Honesty Between Us
“Honesty is the best policy” is a phrase repeated for generations. Yet in our love relationships, most partners are not very honest. And within a relationship, honesty may not even be the best policy. An episode of a television show comes to mind in which the two main characters, a man and woman who were intimate at times, were suddenly graced with the ability to read each others’ minds. Beyond comical and entertaining, the newfound honesty caused visible hurt, as each character became aware of the way the other viewed and judged them.
Dishonesty has several tiers of severity, from kind to cruel. Have you ever told your male partner how good he is at something, even when you were not so impressed by his accomplishment? Have you ever told your female partner how beautiful her new hairstyle is, when in reality the style was not immediately to your liking? Have you ever reassured your partner how deep your love is, when in the moment you are just not feeling it? Many dishonesties are offered with the intention of being kind, of offering reassurance and keeping the relationship harmonious.
Withholding feelings is a different kind of dishonesty than direct telling of lies, but builds into the relationship partner inauthenticity. Other untruths are fear-based, about self-protection, about discomfort with self-revelation or the wish to avoid conflict. Partners will go to great lengths to avoid conflict. Still other untruths are more insidious and selfish, about hiding something that will hurt the other partner and could rob them of choice or self-esteem…like the hiding of drug use, an elicit affair, the unilateral discontinuation of birth control pills or gambling with joint money.
That which we call “honesty” is really unflattering thoughts, feelings, opinions which if expressed will likely cause hurt. Painful, uncomfortable and awkward issues fill this category. Our partner never has to fear being told about his or her virtues and strengths. When talking honestly about a problem or problematic partner trait, appreciation is unlikely. Typical reactions include defensiveness, emotional shutting-down, argumentative denial or even counter-attack. Other partners build strong defenses to insure that certain kinds of honest sharing never occur. There are a myriad of defensive methods partners use to put up large emotional stop signs signaling that the other’s honesty is unwelcome. Many partners silently dance around each others’ vulnerabilities by choosing against honest sharing. Negative responses cause an honesty-seeking partner to wisely remain quiet.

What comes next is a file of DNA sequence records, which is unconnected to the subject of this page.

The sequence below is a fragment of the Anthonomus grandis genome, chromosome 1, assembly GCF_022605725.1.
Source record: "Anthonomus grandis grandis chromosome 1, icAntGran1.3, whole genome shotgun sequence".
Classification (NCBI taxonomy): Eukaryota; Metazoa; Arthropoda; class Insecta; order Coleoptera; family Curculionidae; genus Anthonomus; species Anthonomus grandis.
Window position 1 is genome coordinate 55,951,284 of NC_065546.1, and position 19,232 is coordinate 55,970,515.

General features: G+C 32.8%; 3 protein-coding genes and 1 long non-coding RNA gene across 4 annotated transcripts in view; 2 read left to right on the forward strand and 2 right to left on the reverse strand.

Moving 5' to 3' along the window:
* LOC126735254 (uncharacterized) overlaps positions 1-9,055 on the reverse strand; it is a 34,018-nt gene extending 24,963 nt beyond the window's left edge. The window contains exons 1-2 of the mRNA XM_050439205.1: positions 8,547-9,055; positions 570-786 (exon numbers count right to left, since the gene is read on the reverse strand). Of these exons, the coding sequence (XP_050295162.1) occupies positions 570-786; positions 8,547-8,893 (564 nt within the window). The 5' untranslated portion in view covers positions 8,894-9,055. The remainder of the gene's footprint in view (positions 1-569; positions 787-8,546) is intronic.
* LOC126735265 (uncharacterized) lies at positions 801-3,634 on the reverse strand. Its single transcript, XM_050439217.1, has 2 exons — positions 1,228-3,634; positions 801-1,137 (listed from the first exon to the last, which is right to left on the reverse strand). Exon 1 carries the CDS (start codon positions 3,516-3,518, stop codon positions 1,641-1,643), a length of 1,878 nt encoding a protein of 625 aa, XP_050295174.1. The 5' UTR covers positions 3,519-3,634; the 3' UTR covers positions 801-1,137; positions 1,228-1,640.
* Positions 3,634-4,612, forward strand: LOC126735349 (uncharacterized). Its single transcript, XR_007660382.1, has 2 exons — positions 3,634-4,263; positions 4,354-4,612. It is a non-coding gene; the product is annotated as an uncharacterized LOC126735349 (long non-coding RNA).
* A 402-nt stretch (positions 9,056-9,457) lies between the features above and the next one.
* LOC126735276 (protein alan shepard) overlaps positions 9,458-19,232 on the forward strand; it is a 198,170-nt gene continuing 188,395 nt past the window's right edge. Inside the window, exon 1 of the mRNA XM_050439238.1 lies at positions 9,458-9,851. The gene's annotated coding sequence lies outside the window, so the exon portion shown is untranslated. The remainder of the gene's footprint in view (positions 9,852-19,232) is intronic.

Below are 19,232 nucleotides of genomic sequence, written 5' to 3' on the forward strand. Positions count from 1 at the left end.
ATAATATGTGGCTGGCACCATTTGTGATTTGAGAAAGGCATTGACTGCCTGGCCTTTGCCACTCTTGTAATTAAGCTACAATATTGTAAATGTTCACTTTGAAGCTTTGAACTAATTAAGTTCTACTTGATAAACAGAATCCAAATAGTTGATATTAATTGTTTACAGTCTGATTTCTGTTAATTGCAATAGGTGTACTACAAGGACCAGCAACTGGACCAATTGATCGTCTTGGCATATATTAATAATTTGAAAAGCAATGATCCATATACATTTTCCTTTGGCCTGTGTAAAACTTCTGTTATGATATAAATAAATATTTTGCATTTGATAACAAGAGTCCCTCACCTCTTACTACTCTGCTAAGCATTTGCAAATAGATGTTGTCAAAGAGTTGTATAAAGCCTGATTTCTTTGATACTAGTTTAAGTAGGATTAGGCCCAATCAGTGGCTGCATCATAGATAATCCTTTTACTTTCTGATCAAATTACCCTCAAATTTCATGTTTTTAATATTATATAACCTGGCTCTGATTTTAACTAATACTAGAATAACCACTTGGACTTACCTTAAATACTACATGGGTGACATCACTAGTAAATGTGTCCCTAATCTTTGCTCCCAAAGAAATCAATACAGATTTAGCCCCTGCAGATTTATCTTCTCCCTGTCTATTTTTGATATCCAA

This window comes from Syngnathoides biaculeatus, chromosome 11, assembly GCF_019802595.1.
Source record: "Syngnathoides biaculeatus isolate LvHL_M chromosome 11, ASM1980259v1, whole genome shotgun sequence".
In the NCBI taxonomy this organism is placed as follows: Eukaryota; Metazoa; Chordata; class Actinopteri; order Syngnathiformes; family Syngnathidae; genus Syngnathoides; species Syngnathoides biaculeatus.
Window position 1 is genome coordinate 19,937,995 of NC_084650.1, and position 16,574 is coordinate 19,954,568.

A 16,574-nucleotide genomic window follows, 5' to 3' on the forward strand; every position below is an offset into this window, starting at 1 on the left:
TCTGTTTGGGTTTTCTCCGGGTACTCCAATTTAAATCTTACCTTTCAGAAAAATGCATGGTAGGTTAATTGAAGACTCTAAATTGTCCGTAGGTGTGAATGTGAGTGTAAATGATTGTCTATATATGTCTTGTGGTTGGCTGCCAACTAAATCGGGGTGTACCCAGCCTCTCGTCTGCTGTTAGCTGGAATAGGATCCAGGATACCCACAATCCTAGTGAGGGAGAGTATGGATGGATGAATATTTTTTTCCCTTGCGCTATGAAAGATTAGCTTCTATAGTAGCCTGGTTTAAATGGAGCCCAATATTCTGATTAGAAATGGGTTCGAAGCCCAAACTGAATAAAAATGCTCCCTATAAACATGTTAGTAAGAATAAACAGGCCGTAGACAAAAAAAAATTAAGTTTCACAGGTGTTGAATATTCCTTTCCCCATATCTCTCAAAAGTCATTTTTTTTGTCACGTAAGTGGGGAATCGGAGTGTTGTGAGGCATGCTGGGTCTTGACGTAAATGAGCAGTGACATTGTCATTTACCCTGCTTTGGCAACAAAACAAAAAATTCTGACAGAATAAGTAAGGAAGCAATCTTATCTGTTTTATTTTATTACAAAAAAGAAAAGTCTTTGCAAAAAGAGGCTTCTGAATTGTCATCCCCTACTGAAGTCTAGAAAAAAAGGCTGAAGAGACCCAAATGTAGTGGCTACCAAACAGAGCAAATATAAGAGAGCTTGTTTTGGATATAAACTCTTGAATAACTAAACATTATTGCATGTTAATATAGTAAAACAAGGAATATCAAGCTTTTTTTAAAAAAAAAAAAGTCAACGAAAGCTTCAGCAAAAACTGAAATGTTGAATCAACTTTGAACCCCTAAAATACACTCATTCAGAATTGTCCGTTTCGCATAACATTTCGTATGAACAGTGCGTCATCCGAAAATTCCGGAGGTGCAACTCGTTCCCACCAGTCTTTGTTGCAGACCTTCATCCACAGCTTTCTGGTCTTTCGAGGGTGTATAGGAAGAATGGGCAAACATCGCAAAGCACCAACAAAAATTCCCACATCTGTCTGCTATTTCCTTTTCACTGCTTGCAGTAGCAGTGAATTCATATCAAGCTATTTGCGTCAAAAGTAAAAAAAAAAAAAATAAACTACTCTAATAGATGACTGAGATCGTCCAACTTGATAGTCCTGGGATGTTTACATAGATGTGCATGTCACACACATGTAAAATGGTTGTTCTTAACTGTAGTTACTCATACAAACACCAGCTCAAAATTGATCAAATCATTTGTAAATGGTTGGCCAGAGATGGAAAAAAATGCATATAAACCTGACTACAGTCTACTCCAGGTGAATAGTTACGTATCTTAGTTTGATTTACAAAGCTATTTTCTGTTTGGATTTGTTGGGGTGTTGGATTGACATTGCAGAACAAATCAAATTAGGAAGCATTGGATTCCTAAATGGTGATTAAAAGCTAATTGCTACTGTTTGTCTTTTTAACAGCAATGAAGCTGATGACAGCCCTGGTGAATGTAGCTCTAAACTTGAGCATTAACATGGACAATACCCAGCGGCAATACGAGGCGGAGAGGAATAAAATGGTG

Not uncommon is the relationship where honest sharing occurs only within the intensity of a heated argument. Honesty is used as a weapon where it’s sharp edge is employed to intentionally wound. In these relationships honesty is strongly associated with pain. How good is honesty when you are bludgeoned by it? When combined with poor impulse control of an excitable partner, honesty creates an emotionally unsafe relationship environment. Partners fear sharing their real self due to the concern that what is shared will be used as a weapon against them at a later time.
In concept, honesty is great. If romantic partners are completely open the relationship has greater potential to be very loving, deep and real. A gentle but honest conversation may be cleansing to a relationship, clearing the accumulation of years of emotional cruft in just a few minutes. Honesty can be powerful. But in the politics of intimate relationships, openness is often feared and avoided, due to the risk of vulnerability. Unless partners possess great sensitivity to each others’ safety and well-being, such vulnerability is a risk to be harmed, controlled and abused.
How much of our real, honest feelings and perceptions are withheld before we become inauthentic? Too many partners hide their real selves within their relationship. Avoiding conflict by regularly choosing safety over authenticity results in loss of self-respect and a passionate connection. Deep loving includes never putting the other in the position to have to make that self-deprecating choice. The possibility of relationship dissatisfaction and an accumulation of resentment increases dramatically when honest sharing is emotionally unsafe. Partners who cannot be true to his or her uniqueness are powerless to love themselves or to create a loving, alive and vital relationship.
Love relationships are a machine for growth. Honest sharing may be regarded as the teeth on the gears of that machine. Romantic partners first need to be secure in love and acceptance to look past the harshness of honesty and see usefulness. Each incident of honesty is a request for change which simultaneously sends the message that in some way the partner is not good enough. A relationship’s growth potential is dammed when honest sharing is rejected, which it will be if it is too painful.
Striving to have high honesty in a love relationship requires that honest sharing is consistently greeted with patience, positivity and good impulse control. If not, honesty will just feel too unsafe. When structured with disciplined diplomacy honesty allows the sharing of deep important feelings that forges a special intimacy. A lot of strength is required. How much honesty can your relationship bear?
At its root, honesty is about being real; allowing the authentic you to be shared and to be loved. Honest sharing will be disregarded and rendered ineffective if it is delivered hurtfully. The care and compassion of practicing to avoid causing harm is a higher order than honesty, which is not always the best policy. Sharing honestly in small doses while also practicing care and kindness may allow for authenticity. It is important that your truth is shared. More importantly is that it is shared lovingly. Andrew Aaron, LICSW is a relationship and sex therapist who practices in the New Bedford Seaport.